SE ASIAN NATIONS UNITE TO TURN TIDE AGAINST PIRATES

SE ASIAN NATIONS UNITE TO TURN TIDE AGAINST PIRATES

The police forces of Singapore, Malaysia and Indonesia last week initiated discussions on trilateral cooperation to stem piracy in and around the Straits of Malacca.

Shipowners said they welcomed the move, but added the problem has not been underreporting by shipowners, as some have claimed, but local authorities who too often ignore the attacks because of their political sensitivity."The comment that shipowners don't report these, I think it's more the case that authorities turn a blind eye," one European shipowner said. "They say it's international water and it's somehow sensitive and just beat around the bush."

Another shipowner said even if the three nations do cooperate on patrols, which will not necessarily happen, the pirate vessels are much faster than police cutters.

Piracy is on the rise in Southeast Asia. In recent weeks there have been more calls for action against the threat. Some 61 cases have been reported in 1991, up from 33 the year before. Most of these were hit and run raids with pirates in search of cash and personal effects and little interest in the cargo.

The piracy issue is receiving strong attention in recent days in the region partly because of the attention given to it by Malaysia's prime minister at last week's summit of Southeast Asian nations. In an address he called for international funding to fight the problem.

"Is it too much to ask that those who use the passage and the maritime nations contribute toward the cost of keeping them free and safe," Prime Minister Mahathir Mohamad said.

Shipowners also are concerned that the attacks are becoming more violent.

"There is concern at the frequency and ferocity of the attacks," said Eric Ellen, director of the U.K.-based International Maritime Bureau, in a telephone interview. "Recently a master was bound to the mast and the ship

went undirected for several hours."

Mr. Ellen is scheduled to meet late in February in Kuala Lumpur with police and regional policy-makers to explore the problem and possible solutions. The former London policeman rates Southeast Asia as one of the world's two worst pirate spots along with the waters off Brazil.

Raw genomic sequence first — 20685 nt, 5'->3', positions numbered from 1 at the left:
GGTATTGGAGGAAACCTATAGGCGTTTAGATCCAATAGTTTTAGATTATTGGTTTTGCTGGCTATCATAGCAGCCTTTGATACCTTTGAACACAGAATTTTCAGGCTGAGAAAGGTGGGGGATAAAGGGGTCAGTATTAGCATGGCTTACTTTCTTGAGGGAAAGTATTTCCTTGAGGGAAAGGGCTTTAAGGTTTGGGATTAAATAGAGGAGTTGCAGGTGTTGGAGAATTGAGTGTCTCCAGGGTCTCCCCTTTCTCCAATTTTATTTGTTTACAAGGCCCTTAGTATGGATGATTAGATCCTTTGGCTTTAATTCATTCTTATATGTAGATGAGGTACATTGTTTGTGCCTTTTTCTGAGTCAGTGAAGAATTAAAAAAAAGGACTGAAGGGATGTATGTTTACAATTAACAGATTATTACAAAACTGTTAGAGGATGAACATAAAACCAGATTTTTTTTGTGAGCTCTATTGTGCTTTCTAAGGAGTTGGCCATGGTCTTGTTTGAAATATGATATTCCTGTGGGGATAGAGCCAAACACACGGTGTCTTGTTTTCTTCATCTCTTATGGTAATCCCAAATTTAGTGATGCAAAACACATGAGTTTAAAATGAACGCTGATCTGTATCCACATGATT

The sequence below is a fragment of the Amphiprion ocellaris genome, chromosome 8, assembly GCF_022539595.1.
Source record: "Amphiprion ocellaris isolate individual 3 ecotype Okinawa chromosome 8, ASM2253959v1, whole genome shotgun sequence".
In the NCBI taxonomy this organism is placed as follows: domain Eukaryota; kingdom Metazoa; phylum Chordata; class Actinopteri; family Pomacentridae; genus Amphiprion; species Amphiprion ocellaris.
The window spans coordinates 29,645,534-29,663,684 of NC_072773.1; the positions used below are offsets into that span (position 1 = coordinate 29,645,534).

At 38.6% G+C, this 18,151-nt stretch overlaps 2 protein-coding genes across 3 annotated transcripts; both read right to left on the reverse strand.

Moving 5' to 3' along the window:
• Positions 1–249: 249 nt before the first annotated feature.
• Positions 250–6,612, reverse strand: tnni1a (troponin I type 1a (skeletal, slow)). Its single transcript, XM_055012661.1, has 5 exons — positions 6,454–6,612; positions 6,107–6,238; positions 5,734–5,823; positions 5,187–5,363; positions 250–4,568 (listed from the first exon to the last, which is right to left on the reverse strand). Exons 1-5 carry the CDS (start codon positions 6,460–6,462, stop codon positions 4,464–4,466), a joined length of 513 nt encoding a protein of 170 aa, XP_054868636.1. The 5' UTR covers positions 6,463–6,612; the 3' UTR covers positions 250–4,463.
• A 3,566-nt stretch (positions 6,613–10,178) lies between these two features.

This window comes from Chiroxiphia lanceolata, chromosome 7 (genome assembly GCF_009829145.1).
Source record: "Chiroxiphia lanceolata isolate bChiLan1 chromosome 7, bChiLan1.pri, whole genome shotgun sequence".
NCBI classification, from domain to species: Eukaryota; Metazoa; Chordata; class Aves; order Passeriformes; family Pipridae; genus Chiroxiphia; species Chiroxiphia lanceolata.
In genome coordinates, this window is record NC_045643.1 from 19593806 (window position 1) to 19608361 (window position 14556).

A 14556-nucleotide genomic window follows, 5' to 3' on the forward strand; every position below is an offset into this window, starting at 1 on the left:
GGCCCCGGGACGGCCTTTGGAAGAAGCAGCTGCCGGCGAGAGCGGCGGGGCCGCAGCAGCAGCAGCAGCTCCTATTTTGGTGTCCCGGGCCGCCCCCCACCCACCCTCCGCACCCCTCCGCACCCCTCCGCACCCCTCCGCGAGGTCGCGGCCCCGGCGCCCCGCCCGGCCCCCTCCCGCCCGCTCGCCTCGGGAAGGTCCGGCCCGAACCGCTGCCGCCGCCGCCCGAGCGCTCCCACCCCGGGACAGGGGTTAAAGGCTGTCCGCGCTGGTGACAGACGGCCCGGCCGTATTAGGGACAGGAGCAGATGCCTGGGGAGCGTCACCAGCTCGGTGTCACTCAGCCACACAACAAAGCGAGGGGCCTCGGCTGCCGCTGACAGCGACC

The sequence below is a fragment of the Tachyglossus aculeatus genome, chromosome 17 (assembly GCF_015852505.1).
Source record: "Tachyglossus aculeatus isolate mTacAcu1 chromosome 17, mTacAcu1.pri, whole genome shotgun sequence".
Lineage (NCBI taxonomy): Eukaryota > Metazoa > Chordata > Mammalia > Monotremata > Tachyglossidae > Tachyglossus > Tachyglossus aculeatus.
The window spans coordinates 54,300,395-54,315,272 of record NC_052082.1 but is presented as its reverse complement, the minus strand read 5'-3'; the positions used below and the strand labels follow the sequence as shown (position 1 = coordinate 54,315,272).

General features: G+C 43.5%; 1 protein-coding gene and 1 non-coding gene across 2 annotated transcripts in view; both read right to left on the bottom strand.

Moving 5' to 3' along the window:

Industry officials say the political sensitivity of the issue in Southeast Asia follows in part because most of the pirate attacks occur off Indonesia. Singapore is one of the largest ports in the world, but a very small country in size. And Singapore with 3 million people is sensitive to anything that might upset its powerful neighbor with 180 million people to the south.

Mr. Ellen concedes that political sensitivity has probably worked against a full airing of the problem.

''Politically it is sensitive and I don't deny that's the case," he said. He adds that what he invariably hears is government's saying it didn't happen in their territorial waters therefore it isn't there problem.

One shipping line contacted said it had one of its containerships attacked 18 months ago off the Nan Tay Islands in Indonesia. The company declined to be identified for fear the pirates might target them again.

The pirates boarded at 4 a.m. and surprised the captain, who put up a fight. The pirates hit him several times and then jumped overboard.

"They use small boats," he said. "They're so low you can't see them on the radar." The ship returned to Singapore. The captain was all right but he was upset enough to discontinue the voyage and fly directly home.

Cyrus Midora, Singapore managing director with Inchcape Shipping Services, said six months ago they found ropes hanging off the ship indicating there had been an attempt.

Richard Kendall, joint service manager for New Guinea Pacific Line, Columbus Line and Bank Line, said the problem is a major concern for many operators. So far his group has been lucky, he added.

Shipping lines cite several tactics they use to reduce their chance of getting hit. Mike Chia, Singapore-based regional manager with Thailand's Regional Container Lines, said their ships have instructions to sail well clear of trouble spots.

"As you move further out to sea, the likelihood is less," he said. "But in some of the intra-island areas you have no choice."

Carriers say they turn on all the deck lights, post extra watches and lock all the water-tight doors when navigating troubled areas, which include the Gulf of Thailand and the Phillips Channel of the Singapore Straits.

"If we can't eliminate them, we try to slow them down," Mr. Chia said. ''But under no circumstances should the crew resist pirates if they're armed."